TruckingTruth's Advice:

Brake lag distance isn't only something you'll see in a CDL manual or training course. This is a real issue and one of the biggest downfalls to an air brake system.

Next
Should you use stab braking on a vehicle equipped with Anti-Lock Brakes?
  • No, stab braking should never be used if a vehicle is equipped with Anti-Lock Brakes
  • Yes, but only on dry surfaces
  • Yes, but only when the Anti-Lock Brake system fails and an emergency arises
  • Yes, stab braking should always be used in conjunction with Anti-Lock Brakes

Quote From The CDL Manual:

If the anti-lock brake system fails or malfunctions, the driver must resort to stopping the vehicle by using the normal air-brake method. If an emergency arises, the driver should use the controlled or stab braking method. The anti-lock brake system should be serviced as soon as possible.

Prev
Next
Which of the following accurately describes Stab Braking?
  • Apply the service brake all the way, release the brakes when the wheels lock up, then apply the brake again repeating the process as many times as necessary
  • Apply the brakes as hard as you can without locking the wheels
  • Control the pressure so the vehicle comes to a smooth, safe stop
  • Applying and releasing the emergency brake until you're able to come to a complete stop

Quote From The CDL Manual:

Stab braking: Use only on vehicles without anti-lock systems.

  • Apply the brake all the way.
  • Release the brakes when the wheels lock up.
  • As soon as the wheels start rolling, put on the brakes fully again. (It can take up to 1 second for the wheels to start rolling after you release the brakes. If you reapply the brakes before the wheels start rolling, the vehicle will not straighten out.)

TruckingTruth's Advice:

It will be important for you to understand the difference in the following terms (make sure you memorize the meaning of each):

  • Normal Stops: To apply the air brakes during normal stops, push the brake pedal down. Control the pressure so the vehicle comes to a smooth, safe stop. If you have a manual transmission, do not push the clutch in until the engine RPM is down close to idle. When stopped, select a starting gear.
  • Emergency Stops: If somebody suddenly pulls out in front of you, your natural response is to hit the brakes. This is a good response if there is enough distance to stop and you use the brakes correctly.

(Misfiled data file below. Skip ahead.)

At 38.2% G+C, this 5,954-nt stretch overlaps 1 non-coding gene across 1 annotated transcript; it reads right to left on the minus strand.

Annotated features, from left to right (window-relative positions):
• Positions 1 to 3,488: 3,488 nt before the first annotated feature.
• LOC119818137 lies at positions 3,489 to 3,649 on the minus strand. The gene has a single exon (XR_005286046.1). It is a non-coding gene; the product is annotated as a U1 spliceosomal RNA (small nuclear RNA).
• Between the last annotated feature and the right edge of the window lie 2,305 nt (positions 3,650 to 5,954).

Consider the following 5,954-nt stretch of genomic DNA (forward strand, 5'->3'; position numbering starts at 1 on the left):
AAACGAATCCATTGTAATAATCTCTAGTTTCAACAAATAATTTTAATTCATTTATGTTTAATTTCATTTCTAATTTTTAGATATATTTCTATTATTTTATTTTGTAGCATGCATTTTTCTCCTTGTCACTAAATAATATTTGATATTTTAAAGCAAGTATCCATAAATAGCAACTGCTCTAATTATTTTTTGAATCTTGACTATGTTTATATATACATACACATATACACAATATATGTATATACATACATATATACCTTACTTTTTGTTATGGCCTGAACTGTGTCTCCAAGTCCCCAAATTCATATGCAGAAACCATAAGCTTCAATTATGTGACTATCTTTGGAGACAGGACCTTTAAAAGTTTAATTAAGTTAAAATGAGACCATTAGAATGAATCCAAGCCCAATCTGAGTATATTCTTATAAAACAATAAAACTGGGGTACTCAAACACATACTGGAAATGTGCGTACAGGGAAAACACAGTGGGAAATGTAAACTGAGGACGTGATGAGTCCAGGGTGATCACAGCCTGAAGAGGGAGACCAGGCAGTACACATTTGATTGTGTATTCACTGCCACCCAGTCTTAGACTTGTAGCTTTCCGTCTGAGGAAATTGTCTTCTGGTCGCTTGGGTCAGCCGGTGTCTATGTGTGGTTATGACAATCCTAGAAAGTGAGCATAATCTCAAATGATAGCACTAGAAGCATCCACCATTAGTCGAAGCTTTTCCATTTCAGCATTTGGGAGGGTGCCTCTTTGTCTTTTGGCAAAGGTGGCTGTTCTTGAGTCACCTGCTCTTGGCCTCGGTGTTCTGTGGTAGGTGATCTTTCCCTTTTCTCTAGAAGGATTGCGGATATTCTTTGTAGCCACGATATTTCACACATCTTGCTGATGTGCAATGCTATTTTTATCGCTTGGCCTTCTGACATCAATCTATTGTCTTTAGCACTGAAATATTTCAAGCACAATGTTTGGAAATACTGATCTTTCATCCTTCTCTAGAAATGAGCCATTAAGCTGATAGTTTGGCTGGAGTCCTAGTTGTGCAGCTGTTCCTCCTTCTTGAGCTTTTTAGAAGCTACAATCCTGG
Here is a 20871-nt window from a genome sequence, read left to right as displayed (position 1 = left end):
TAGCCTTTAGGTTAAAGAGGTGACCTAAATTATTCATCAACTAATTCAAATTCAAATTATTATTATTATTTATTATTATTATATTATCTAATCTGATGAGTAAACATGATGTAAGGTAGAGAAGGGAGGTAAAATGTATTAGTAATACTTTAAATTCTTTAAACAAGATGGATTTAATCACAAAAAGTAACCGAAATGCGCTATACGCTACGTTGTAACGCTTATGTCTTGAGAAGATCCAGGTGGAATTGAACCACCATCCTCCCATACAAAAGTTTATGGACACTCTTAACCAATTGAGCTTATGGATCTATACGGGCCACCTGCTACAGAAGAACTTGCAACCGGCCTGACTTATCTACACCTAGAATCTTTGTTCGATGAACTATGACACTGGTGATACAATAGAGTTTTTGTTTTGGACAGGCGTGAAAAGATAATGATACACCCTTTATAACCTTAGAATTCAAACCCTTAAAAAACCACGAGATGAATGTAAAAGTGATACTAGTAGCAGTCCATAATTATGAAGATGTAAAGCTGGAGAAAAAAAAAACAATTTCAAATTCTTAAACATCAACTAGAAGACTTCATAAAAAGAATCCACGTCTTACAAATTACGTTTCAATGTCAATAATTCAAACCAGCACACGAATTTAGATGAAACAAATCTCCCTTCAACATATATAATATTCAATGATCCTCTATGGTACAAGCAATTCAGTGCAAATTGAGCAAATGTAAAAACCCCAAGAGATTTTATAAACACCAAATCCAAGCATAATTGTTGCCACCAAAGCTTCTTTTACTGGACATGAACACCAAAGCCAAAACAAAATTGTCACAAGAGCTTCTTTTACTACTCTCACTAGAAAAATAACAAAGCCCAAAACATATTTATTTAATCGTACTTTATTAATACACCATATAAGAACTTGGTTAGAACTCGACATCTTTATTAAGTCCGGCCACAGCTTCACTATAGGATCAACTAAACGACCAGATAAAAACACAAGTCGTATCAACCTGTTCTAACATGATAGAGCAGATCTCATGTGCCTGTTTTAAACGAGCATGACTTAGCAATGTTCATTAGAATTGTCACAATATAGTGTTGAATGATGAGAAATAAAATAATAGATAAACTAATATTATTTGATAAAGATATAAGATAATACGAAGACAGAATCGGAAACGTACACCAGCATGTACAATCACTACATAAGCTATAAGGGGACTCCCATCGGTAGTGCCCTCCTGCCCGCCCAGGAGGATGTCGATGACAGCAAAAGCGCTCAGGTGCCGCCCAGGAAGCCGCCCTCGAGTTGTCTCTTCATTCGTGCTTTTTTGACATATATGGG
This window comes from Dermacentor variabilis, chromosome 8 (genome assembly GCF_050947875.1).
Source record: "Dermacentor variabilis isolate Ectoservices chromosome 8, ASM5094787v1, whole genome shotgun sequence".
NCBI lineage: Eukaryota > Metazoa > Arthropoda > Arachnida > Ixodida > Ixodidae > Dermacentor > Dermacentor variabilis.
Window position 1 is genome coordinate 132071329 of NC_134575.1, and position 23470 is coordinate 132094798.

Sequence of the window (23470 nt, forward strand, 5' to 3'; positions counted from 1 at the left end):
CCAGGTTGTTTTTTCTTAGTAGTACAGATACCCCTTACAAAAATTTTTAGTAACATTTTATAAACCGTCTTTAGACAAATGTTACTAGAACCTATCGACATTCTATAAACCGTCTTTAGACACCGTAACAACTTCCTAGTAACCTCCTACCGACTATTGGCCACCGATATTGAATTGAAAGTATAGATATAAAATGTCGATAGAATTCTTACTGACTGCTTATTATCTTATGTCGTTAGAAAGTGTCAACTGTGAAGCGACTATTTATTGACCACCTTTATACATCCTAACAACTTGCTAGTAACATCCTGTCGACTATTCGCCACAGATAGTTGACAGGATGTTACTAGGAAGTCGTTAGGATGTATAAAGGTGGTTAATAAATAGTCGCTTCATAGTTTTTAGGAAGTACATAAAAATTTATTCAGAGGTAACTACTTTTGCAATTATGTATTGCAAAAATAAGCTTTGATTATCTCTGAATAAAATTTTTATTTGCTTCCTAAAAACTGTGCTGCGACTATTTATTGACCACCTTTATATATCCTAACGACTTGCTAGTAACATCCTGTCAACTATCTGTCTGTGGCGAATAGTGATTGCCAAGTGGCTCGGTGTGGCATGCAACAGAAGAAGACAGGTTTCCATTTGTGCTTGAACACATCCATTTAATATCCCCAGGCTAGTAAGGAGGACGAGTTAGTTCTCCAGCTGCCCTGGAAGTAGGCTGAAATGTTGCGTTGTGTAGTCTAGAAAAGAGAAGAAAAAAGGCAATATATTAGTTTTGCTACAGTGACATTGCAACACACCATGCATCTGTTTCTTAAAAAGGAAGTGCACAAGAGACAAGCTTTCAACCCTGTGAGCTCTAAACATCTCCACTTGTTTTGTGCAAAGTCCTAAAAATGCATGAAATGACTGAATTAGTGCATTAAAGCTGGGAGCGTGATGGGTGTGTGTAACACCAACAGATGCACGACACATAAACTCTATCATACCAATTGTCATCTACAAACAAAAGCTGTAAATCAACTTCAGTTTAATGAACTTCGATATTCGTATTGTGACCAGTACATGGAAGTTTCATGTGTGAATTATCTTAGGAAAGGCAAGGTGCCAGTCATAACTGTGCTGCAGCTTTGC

• Controlled Braking: With this method, you apply the brakes as hard as you can without locking the wheels. Keep steering wheel movements very small while doing this. If you need to make larger steering adjustments or if the wheels lock, release the brakes. Reapply the brakes as soon as you can.

Stab Braking Use only on vehicles without anti-lock systems.

  • Apply the brake all the way.
  • Release the brakes when the wheels lock up.
  • As soon as teh wheels start rolling, put on the brakes fully again. (It can take up to 1 second for the wheels to start rolling after you release the brakes. If you reapply the brakes before the wheels start rolling, the vehicle will not straighten out.)
Prev
Next
How do you properly use Anti-Lock Brakes?
  • The driver's foot remains on the brake pedal in which the anti-lock module then acts as a foot pumping the air brake system
  • Drivers should use Stab Braking in which they depress the brake, release when the wheels lock up, then depress the brake again repeating as many times as necessary
  • None of these answers are correct
  • Anti-Lock Brakes are only used when there is a significant amount of brake fading

Quote From The CDL Manual:

For normal or emergency stopping using anti-lock brakes, the driver's foot remains on the brake pedal in which the anti-lock module then acts as a foot pumping the air brake system. On the air-brake system the driver must pump or use stab braking in an emergency. If the anti-lock brake system fails or malfunctions, the driver must resort to stopping the vehicle by using the normal air-brake method. If an emergency arises, the driver should use the controlled or stab braking method. The anti-lock brake system should be serviced as soon as possible.

Prev
Next
What is Controlled Braking?
  • Used during normal stops, control the pressure so the vehicle comes to a smooth, safe stop
  • Apply the brakes as firmly as possible, then when the wheels lock up, release the brakes and repeat the process as many times as needed
  • Apply the brakes as hard as possible and lock up the wheels
  • Apply the brakes as hard as you can without locking the wheels

Quote From The CDL Manual:

Controlled braking: With this method, you apply the brakes as hard as you can without locking the wheels. Keep steering wheel movements very small while doing this. If you need to make larger steering adjustments or if the wheels lock, release the brakes. Reapply the brakes as soon as you can.